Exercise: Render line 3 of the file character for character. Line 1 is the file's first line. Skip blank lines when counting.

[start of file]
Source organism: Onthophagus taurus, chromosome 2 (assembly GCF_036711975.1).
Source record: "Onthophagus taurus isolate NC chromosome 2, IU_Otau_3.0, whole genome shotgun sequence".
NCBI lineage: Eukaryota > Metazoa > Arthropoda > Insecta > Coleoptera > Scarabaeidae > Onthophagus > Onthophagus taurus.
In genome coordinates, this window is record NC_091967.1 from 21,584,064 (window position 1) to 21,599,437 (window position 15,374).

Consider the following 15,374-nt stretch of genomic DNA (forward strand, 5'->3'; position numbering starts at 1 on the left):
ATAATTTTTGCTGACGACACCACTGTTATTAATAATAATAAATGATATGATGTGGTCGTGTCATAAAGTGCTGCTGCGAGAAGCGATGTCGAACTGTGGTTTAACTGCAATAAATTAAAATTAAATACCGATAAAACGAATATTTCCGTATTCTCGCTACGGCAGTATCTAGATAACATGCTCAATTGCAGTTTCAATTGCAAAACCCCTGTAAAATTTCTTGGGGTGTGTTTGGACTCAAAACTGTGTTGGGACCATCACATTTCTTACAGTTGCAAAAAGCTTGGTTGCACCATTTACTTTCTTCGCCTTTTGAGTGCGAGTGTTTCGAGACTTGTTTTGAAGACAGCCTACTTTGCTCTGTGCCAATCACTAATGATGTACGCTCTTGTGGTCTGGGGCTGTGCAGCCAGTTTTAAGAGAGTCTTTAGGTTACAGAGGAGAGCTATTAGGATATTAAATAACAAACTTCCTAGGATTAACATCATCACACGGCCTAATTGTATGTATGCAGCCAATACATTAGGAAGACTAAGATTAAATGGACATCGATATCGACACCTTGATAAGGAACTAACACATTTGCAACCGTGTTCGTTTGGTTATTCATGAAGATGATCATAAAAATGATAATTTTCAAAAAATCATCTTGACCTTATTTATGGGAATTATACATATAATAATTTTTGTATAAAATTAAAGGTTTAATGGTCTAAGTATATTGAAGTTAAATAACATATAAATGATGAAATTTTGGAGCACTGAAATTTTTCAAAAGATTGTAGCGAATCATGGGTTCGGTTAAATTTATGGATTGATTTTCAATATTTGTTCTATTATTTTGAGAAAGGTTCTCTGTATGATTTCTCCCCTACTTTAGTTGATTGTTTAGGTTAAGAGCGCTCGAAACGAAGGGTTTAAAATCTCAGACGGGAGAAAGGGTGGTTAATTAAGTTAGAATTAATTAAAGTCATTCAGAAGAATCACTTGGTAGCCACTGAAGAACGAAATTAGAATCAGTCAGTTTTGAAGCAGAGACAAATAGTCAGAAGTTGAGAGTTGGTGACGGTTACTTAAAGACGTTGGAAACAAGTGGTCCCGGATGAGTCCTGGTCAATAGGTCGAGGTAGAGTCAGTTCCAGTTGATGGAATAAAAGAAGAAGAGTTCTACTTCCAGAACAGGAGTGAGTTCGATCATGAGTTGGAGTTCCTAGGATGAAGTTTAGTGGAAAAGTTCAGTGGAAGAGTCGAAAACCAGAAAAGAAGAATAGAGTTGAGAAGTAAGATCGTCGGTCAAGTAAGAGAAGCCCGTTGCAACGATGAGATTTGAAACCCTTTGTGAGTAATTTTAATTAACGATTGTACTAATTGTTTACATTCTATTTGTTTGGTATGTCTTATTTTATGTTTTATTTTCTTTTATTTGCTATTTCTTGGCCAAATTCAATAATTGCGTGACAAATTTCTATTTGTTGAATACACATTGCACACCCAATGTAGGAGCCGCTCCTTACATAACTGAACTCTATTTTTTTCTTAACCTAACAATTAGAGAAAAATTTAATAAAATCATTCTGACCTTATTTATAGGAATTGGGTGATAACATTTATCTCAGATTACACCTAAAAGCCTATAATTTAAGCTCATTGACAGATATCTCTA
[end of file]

NCBI lineage: Eukaryota > Metazoa > Arthropoda > Insecta > Coleoptera > Scarabaeidae > Onthophagus > Onthophagus taurus.